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Will IIoT take us to the cloud or closer to the edge?

24 Apr 18

Article by Michael Ti, head of industrial automation, Stratus Technologies

The Internet of Things (IoT) has well and truly passed the hype cycle and is no longer simply a fad; in fact, it can now be considered a phenomenon officially here to stay.

This network of connected devices that allows for data exchange between a host of different sensors has changed the way we view connectivity.

This is very apparent in the industrial automation sector, where industrial IoT (IIoT) has really taken shape, not only optimizing productivity and efficiency but also allowing for greater visibility and control in a way never thought possible.

The biggest difference between IoT and IIoT is that while IoT impacts our daily lives by providing a greater level of convenience and security, IIoT leaves more at stake for industries running critical operations.

When unplanned downtime can create high-risk situations or costly disasters, it is imperative for companies to implement the right network architecture for any IIoT roll out.

When it comes to the manufacturing sector, IIoT is significantly transforming the landscape. In Asia, where manufacturing constitutes a significant percentage of national GDP, IIoT is fast becoming the most talked about topic.

For example, China recently launched its national Made in China 2025 initiative that focuses on 10 key improvement areas, one of which, is to increase manufacturing capabilities using industrial automation, control tools, and robotics.

The emergence and strong focus on IIoT has raised a number of critical questions for people working in the manufacturing sector to answer including; are cloud data centers sufficiently equipped to deal with the volume and speed of the data generated in large production facilities?

To answer that question, we must first understand the reasons for implementing IIoT in the manufacturing sector in the first place.

The manufacturing industry is a sector driven by competition. The factories that increase productivity and improve quality are the ones that will gain an immediate competitive edge.

Producing products faster, cheaper, yet maintaining a consistent quality is a constant challenge and focus area and this is where IIoT comes into play.

By having a constant stream of real-time data on machine performance, tracking and traceability of products along the line, operators have full visibility of their production line performance.

Decisions can then be made to optimize plant production or to prevent costly line stoppages. In fact, in a recent ARC Advisory Report, Is IIoT living on the edge in industrial environments?, 91% of the respondents surveyed agreed that having better systems and connectivity at the edge will enable real-time business decisions.

Here are three key areas that every professional involved in an IIoT roll-out should consider before deciding on either a cloud or an edge data center IIoT implementation:

How critical is your process?

Manufacturing plants have a mix of processes within a factory floor, some of which would be more critical than others.

Edge data centers are best applied on processes that are adverse to downtime, where decisions need to be made quickly either by an onsite operator or an AI protocol.

Despite improvements in internet connectivity, it could potentially take several minutes to upload information to the cloud, have that analyzed and then have the right resources deployed to stem the situation.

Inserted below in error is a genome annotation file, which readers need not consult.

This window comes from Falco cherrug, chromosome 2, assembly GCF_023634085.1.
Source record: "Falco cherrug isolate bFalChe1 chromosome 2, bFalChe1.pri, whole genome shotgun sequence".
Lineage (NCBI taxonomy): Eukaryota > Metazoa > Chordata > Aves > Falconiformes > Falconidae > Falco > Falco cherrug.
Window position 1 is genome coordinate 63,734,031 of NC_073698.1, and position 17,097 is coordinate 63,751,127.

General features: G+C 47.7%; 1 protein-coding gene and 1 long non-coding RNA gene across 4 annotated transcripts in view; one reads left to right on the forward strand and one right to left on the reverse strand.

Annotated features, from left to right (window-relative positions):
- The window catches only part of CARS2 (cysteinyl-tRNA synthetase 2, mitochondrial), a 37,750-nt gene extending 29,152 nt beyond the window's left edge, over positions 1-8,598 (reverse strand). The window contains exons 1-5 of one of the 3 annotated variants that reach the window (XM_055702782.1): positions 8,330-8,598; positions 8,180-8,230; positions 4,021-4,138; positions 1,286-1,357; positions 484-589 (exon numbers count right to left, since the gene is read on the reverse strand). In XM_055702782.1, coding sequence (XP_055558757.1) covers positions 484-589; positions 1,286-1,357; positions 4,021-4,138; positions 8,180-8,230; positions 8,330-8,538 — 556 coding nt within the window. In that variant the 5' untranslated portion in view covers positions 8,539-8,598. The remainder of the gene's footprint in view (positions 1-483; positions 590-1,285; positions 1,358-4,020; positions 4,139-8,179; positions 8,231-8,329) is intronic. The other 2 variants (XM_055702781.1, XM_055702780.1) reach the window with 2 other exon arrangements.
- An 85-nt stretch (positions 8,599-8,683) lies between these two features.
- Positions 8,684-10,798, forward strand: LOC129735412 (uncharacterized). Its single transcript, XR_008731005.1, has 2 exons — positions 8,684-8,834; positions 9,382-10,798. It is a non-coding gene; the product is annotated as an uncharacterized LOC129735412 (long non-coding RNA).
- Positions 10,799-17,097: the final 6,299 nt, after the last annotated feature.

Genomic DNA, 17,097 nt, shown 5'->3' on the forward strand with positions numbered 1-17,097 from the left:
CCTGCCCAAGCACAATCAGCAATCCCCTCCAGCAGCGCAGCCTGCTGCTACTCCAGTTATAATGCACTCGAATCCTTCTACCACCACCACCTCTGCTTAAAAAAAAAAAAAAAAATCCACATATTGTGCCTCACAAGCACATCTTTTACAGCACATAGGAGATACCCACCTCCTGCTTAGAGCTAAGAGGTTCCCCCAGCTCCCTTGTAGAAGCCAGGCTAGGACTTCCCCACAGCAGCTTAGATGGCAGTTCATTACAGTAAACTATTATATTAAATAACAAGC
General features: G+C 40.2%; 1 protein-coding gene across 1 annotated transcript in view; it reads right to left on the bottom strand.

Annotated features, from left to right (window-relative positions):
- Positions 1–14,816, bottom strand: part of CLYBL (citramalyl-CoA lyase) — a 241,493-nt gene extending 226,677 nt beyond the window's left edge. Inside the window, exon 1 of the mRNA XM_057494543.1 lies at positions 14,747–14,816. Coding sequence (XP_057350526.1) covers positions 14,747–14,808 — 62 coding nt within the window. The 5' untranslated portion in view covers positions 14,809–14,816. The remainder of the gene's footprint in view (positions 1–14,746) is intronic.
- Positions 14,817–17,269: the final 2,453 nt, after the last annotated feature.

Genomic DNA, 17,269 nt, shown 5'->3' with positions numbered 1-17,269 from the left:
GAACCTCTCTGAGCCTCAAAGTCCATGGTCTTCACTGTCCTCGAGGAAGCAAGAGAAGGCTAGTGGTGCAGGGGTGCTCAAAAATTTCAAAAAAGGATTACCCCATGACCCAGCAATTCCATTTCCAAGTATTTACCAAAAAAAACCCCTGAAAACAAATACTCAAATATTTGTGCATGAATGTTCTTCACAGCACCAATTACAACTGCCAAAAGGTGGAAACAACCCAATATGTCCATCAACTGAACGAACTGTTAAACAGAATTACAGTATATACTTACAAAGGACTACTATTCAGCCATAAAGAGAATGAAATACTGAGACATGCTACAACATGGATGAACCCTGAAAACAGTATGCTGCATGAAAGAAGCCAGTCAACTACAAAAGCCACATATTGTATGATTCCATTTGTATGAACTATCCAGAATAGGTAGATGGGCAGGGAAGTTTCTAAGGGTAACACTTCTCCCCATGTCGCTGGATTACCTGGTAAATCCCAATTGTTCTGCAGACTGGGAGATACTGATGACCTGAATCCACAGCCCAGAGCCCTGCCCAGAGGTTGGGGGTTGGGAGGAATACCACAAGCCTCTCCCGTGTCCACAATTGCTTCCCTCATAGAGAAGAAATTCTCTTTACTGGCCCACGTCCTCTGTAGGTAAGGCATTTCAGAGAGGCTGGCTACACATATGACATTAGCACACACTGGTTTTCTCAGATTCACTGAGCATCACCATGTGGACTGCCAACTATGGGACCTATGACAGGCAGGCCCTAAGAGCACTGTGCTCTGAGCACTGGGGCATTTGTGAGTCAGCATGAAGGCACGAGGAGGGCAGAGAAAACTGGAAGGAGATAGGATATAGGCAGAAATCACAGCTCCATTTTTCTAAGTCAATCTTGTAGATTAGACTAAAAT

Edge data centers will be able to crunch those numbers onsite and bring up red flags to prevent costly downtimes or production line disruption from happening.

How long do you need to store that data?

Certain industries, such as the pharmaceutical sector, will need to store large amounts of batch production data for regulatory purposes.

Cloud data centers are considerably more cost efficient in such instances, lowering the overall CAPEX and OPEX by reducing the need for server rooms, power, air-conditioning, and IT personnel.

With simplified IT management and maintenance all provided through the vendor, you can free up resources to focus on business specific issues.

How much intellectual property are you willing to share?

Using cloud data centers will mean that you need to entrust a service provider to commercially confidential data.

Despite most cloud providers possessing high security standards, it is not uncommon to hear of systems being breached through loopholes or vulnerabilities, especially within multi-tenant cloud architecture.

Edge computing is essentially onsite and in-house, where the likelihood of a compromise is much lower simply due to a restriction of access.

From the projects that I have personally managed within the industrial automation space, my view is that there will not be a “one-size-fits-all” solution.

Looking back at the history of bringing certain ‘smarts’ to the manufacturing floor, it is evident that everyone started by storing data at the machine/plant level, which would have been considered “edge” to a certain extent.

When cloud computing emerged, the lure of a greatly reduced CAPEX and OPEX, coupled with improved internet connectivity provided an incentive to move.

Now, with advances in edge computing, we are again seeing a shift back to the point of process. This new era of edge datacenters is now autonomous, easy to deploy, self-maintaining, and simple enough for OT personnel to manage.

In my view, most industries will end up deploying a hybrid solution eventually, apportioning critical processes to the edge, and less critical ones in the cloud.

This way, industries will be able to leverage the best components of each offering, while achieving the end goal of increased productivity and profitability.

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